Peterborough Athletic Club’s part in Louise Hazel’s Commonwealth gold medal
And, although fellow Heptathlete Julie Hollman runs her close, Louise Hazel stands above them all. Both athletes have one Olympic Games and one World Championship under their belts, with Louise having competed in the 2011 World Athletics Championship, where she finished 15th, and the 2012 London Olympics, where she finished 27th. However her greatest achievement came in 2010 when she won Commonwealth Games heptathlon hold.
Born in South London in October 1985, but spending most of her childhood in March, Louise discovered athletics at the age of 10, promptly joining March Braza AC.
It was clear even in those early days that Louise had huge potential.
Looking back she said: “I recognised before I joined Peterborough AC that I’d outgrown my local club March Braza AC by way of coaching and facilities. I constantly wanted better for myself, to keep growing and improving and I always knew that I had something special athletically.
“Most of my rivals were outside Peterborough AC, but being surrounded by and training alongside Aileen Wilson, Julie and Anne Hollman and Caroline Pearce was hugely inspiring for me as a young athlete.”
Once at Peterborough AC the talented athlete made rapid progress winning English Schools 100m and pentathlon gold in 2000. In 2003 she was selected to represent England in the pentathlon in a fixture against France and Germany, scoring 5026 points.
Two years later Louise started a degree course at Birmingham University and the medals came thick and fast.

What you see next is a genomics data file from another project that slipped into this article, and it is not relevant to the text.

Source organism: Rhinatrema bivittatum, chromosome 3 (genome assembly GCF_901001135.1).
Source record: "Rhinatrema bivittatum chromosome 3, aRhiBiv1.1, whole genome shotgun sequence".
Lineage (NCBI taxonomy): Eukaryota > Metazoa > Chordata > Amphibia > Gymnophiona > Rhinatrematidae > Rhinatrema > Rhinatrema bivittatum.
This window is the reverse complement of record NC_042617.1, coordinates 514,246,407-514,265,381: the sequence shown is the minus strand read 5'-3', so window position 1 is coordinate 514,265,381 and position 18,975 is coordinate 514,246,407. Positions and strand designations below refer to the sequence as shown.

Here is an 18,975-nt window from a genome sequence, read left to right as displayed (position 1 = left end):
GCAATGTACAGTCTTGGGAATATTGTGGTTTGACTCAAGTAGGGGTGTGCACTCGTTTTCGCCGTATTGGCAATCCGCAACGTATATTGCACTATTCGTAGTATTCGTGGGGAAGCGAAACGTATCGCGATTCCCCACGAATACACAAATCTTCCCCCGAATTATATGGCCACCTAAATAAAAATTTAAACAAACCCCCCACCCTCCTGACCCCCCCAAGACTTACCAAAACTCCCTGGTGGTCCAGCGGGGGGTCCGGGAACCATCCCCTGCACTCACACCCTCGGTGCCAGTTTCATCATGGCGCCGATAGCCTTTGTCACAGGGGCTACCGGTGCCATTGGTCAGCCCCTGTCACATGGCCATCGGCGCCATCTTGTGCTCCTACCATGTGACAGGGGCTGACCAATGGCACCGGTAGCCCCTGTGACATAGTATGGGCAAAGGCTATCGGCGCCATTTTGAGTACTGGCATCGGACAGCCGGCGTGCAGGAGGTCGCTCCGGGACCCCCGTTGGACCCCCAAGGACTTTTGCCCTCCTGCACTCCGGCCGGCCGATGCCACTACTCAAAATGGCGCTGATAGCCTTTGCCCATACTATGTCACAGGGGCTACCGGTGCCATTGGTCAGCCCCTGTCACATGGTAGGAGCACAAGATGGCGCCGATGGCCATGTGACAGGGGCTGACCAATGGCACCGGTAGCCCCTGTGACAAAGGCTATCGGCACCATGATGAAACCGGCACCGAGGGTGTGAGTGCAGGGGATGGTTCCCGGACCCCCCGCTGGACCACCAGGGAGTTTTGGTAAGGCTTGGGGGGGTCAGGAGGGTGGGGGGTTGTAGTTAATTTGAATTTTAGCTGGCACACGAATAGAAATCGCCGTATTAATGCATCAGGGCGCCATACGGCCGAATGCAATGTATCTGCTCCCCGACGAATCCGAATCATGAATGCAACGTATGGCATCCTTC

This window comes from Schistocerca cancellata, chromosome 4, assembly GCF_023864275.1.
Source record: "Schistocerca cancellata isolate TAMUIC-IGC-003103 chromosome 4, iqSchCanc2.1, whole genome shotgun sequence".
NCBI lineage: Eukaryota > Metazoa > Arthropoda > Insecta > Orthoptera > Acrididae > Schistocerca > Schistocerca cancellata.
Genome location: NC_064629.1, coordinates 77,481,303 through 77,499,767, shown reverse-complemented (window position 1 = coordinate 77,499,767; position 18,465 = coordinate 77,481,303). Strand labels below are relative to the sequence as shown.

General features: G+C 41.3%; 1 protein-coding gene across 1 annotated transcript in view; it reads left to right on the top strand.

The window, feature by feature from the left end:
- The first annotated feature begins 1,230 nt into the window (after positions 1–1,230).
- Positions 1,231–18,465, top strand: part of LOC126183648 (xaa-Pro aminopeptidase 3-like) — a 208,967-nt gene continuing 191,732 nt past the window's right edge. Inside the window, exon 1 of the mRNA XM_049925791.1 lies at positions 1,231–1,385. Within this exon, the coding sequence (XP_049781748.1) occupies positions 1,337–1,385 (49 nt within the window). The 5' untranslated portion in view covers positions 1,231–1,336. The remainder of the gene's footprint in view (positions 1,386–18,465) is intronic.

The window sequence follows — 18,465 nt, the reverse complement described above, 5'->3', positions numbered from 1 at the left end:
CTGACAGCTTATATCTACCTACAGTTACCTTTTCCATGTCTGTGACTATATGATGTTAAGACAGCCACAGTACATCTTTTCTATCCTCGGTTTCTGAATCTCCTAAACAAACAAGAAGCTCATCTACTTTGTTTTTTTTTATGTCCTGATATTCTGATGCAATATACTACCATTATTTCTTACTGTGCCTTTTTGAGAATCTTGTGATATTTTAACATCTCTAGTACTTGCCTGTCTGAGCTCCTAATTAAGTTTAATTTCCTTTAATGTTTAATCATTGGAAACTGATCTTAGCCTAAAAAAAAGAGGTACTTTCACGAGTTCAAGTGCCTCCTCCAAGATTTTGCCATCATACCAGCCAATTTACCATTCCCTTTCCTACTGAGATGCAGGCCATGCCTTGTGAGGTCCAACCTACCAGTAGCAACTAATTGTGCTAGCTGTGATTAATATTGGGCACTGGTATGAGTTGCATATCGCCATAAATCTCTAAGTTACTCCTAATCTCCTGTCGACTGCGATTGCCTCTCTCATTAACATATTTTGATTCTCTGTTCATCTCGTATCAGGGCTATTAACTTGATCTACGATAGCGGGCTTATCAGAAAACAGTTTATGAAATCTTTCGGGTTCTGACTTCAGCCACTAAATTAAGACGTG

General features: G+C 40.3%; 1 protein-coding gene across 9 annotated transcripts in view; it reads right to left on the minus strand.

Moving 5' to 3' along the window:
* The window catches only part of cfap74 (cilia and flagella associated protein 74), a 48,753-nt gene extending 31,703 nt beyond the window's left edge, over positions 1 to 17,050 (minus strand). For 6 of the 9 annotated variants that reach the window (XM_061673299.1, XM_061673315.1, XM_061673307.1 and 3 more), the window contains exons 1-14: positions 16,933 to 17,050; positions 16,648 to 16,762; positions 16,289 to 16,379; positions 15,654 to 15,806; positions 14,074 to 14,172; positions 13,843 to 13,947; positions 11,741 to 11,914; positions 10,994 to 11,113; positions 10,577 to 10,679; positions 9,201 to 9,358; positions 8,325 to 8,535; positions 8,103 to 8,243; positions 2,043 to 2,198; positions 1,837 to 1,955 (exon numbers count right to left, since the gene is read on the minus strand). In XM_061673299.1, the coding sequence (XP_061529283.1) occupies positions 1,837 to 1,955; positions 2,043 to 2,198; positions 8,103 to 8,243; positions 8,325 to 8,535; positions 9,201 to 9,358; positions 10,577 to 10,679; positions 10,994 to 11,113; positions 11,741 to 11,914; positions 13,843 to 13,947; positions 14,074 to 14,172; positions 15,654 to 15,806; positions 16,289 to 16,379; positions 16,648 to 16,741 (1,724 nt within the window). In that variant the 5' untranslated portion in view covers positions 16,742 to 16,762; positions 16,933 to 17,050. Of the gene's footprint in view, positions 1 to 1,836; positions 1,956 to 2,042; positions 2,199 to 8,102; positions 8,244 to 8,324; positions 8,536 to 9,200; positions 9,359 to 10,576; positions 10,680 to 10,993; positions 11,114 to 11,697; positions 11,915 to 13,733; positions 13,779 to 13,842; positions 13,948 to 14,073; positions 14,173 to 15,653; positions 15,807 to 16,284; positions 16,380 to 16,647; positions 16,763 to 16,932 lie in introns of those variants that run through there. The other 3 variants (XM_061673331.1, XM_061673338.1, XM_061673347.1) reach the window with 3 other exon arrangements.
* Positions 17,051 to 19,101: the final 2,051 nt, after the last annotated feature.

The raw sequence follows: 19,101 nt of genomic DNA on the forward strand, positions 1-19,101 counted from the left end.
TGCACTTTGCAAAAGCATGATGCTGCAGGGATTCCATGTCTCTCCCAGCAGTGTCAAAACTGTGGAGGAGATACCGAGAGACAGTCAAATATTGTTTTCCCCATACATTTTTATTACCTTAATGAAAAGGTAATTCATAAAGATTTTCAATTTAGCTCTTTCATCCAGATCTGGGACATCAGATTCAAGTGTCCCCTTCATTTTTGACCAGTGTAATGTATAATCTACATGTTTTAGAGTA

In 2006 she won the British Universities Championships 100m hurdles gold. This was followed in 2007 by British Universities long jump silver and the England Athletics U23 Championships 100m hurdles bronze.
In 2008 she again finished runner-up in the British Universities long jump, and joined one of the nation’s leading athletic clubs Birmingham based Birchfield Harriers soon after.
Like all multi-eventers Hazel had her favoured events as well as her weaker disciplines. .
“I loved 100m, 100m hurdles, long jump and javelin, but I struggled throughout my career with the high jump.” Louise said.
A good coach was therefore a must and she was not short of these in her time with Peterborough AC.
“Peter Robinson got me interested in combined events with his enthusiasm,” Louise recalled, “And Martin Green introduced structure and planning to my training for combined events with his organization and great group of female talent. “Hurdling came easily but not without lots of practice and there was always great competition from the other girls in Martin’s group.
“Dee Walker made me believe in my natural ability as a sprint athlete and built my confidence, and Mike McNeil taught me how to throw a javelin and always believed in me as a heptathlete - he was an excellent teacher!”
Probably the best decision Louise ever made was to appoint great local rival and fellow Olympian
Julie Hollman as her coach. “It was a game changer,” Louise enthused. “After I didn’t make the Olympics in 2008 we teamed up as athlete and coach rather than rivals and I made it to the world championships in 2009 within nine months of working together. Julie knew me as an athlete we were a great team!”
The 2010 Delhi Commonwealth Games heptathlon was won thanks to an incredible second day. With Louise some distance behind Canadian Jessica Zelinka after day one, she shattered her long jump personal best with a distance of 6.44m and then went on to smash her Javelin best with a throw of 44.22m. She only betterd this distance once when she threw 47.38 in the 2012 London Olympics.
Retirement came in 2013 with her Delhi PB of 6156 points placing her sevent in the all-time British heptathlon rankings.
Louise is now based in Los Angeles and is running a successful fitness training business, with a gym on Hollywood Boulevard. Since her retirement from athletics she has also appeared on charity editions of TV game shows and has been an ambassador for The British Heart Foundation.
On top of this, as a reward for an exceptional career, Hazel has been awarded the freedom of March.